An attempt was made to contact the defendants and the Kolfages for more information about the case. The first response was from Darren Remington, whose case is still pending. Remington alleges that it was Kolfage who aggressively stalked and intimidated critics online. He and his partner have filed a suit against the Kolfages, their attorney and another conservative blogger, Scott Kuhnen. Remington denies that he has ever been a “goat” or a “troll” and says that he is a “registered conservative Republican.”

Louis Caponecchia also denies being a goat or a troll, saying, “I never hid my identity.” He also claims to have been the victim of harassment by conservative fans of Kolfage, who he says, “purchased a background report on me, called my military service fraudulent, he and his father and others prank called my father, mother and sister, as well as my cell phone dozens of times a day.” He alleges that the Vrotsos post was fabricated and asserts a willingness to debate at any time. According to Politichicks, Kolfage stated in 2014 that he had also come to the conclusion that Vrotsos was innocent.

Caponecchia says, “Kolfage will never win, nor get one penny. And when its [sic] over, I'm going to punch Brian Kolfage in the face numerous times, and laugh as he flails his one arm around, screaming for help.”

Paul Loebe, who also denies being a goat or a troll, calls the settlement fair and says that he has offered Kolfage the “opportunity to help me amend, retract, or correct any mistakes in the new article. He has tacitly refused my offer and sent my wife threatening messages towards her and my daughter as a result.” When asked for details, Loebe declines to comment, but says, “I would like to resolve this without court proceedings if at all possible.”

Loebe also discusses the case in a May 31 article on Patheos, two days after the final order in the case. In his blog, he alleges that the lawsuit “did not appear to be a way to stop the bullying he stated he was receiving. Instead, it gave the appearance as a way to quell any dissent.” Loebe claims that he did not know the other defendants until they met through the lawsuit.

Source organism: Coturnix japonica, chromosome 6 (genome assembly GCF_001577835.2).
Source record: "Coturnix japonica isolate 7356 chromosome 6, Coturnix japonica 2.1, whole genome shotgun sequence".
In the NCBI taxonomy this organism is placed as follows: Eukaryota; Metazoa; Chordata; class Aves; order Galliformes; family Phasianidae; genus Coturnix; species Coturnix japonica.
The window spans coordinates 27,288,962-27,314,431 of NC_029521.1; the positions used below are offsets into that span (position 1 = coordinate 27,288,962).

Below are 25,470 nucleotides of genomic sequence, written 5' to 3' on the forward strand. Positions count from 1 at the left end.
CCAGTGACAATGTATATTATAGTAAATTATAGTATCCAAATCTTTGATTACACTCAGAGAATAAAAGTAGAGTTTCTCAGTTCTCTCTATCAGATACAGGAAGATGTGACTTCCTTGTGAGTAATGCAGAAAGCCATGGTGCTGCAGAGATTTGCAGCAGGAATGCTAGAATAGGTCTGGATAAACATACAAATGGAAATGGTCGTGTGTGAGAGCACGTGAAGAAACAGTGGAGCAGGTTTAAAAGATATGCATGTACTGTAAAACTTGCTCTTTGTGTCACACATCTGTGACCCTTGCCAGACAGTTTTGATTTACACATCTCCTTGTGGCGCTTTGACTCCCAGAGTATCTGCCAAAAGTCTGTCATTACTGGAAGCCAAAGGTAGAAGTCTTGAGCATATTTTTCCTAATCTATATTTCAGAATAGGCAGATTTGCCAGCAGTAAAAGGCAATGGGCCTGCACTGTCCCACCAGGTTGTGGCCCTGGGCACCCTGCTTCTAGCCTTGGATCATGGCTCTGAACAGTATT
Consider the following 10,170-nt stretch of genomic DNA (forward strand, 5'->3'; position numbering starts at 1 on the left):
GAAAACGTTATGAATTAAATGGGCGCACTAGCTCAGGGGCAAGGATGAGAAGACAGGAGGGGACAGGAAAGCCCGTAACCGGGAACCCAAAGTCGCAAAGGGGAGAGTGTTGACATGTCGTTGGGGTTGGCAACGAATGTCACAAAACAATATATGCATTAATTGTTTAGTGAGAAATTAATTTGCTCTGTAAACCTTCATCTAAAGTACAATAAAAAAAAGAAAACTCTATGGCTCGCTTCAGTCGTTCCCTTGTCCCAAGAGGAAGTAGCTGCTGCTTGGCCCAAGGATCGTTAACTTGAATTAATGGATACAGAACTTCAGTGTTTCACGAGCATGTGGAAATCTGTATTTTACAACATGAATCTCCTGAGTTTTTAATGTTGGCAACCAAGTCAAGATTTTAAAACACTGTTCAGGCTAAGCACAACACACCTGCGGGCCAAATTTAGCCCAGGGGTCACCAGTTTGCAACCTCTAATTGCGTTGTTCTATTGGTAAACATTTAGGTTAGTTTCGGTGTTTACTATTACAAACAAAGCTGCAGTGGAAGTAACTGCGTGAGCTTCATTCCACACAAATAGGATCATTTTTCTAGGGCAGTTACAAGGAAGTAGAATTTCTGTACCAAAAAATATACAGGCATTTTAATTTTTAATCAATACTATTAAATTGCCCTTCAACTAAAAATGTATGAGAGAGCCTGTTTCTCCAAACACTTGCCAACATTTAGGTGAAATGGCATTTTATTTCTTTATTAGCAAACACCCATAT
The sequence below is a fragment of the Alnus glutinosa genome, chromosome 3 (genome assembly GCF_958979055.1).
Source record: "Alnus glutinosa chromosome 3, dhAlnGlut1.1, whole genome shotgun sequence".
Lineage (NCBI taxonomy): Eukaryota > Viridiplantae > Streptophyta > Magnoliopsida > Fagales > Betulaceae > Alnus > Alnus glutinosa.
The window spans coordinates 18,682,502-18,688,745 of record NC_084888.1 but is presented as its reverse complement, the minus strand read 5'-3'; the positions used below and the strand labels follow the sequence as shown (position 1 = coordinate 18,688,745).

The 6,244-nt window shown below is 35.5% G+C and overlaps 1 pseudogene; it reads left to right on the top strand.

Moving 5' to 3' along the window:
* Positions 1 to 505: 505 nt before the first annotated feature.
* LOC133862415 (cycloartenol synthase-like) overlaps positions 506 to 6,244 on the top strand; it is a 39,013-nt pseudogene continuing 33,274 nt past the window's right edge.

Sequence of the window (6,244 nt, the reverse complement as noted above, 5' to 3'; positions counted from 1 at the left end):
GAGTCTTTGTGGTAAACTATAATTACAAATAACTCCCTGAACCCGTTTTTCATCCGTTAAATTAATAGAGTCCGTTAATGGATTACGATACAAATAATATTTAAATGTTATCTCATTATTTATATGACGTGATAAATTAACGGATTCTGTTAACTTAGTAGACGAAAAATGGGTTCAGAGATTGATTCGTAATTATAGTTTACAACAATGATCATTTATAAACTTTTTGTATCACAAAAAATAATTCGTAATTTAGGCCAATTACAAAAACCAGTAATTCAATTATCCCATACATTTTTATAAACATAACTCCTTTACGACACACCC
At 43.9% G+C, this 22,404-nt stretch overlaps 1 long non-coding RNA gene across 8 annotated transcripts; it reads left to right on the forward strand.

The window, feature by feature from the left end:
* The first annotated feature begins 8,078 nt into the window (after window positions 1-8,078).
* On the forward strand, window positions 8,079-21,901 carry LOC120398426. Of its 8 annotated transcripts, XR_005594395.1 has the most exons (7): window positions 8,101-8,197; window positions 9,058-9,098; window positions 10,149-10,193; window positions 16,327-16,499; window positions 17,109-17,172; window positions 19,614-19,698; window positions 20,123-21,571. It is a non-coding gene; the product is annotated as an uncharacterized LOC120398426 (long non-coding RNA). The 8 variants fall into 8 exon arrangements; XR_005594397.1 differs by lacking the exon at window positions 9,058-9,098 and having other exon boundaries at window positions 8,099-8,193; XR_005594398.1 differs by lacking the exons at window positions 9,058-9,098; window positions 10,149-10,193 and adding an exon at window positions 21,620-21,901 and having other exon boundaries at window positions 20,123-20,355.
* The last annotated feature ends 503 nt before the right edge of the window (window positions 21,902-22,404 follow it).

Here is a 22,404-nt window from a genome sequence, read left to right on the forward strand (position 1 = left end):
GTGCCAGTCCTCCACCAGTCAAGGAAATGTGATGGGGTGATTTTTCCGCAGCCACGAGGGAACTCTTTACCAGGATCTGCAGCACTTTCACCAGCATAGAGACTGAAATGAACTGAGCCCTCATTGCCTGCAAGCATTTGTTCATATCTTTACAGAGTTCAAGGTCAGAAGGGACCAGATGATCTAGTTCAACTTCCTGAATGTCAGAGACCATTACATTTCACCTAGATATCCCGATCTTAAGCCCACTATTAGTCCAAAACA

Nathaniel Downes also denies being a troll, saying he has a “prejudice against trolls in general” after having been trolled himself. He calls the settlement “a meeting of the minds.”

“I may not agree with the Kolfages' politics or positions,” Downes says, “but remember your Heinlein, ‘I never learned from a man who agreed with me.’ I wish them luck in their future endeavors and a long, peaceful life.” Downes says that he is writing a detailed book about the lawsuit.

John Prager also denies being a goat or a troll. It should be noted that all of the defendants denied guilt in the harassment of Kolfage and his family. The court did not determine guilt or innocence of the parties.

A blogger pointed out that some of the defendants may have violated the terms of the agreement with posts after the lawsuit was dismissed, but these posts have since been deleted. At this point, seems that both sides are trying to live up to the settlement agreement.

The best lesson from the lawsuit may be that people should remember that they are dealing with real people when they argue online. Tempers flare and, in the anonymity of the social media world, people say and do things that they would not in a face-to-face confrontation. This is especially true of those who use fake online personas. As the legal world catches up to technology, it is likely that there will be more cases involving cyber-bullying and stalking. People will be forced to pay a price in time, worry and legal fees to defend things that they said or did in online rants. The best answer is to think before you type.

Last year, Kolfage’s lawyer, Logan Elia, told Fox 10, “He did everything he could beforehand to get these people to stop. He begged them to stop online, he attempted to clear his own reputation. Nothing he did led them to backing off, in fact they just became more aggressive in their pursuit of him.” If Kolfage’s goal was stop the harassment and to have the defamatory posts removed, the lawsuit can be judged a success since both sides seem to be enjoying a fragile online peace.

DISCLOSURE: David Thornton’s Examiner articles are republished on Brian Kolfage’s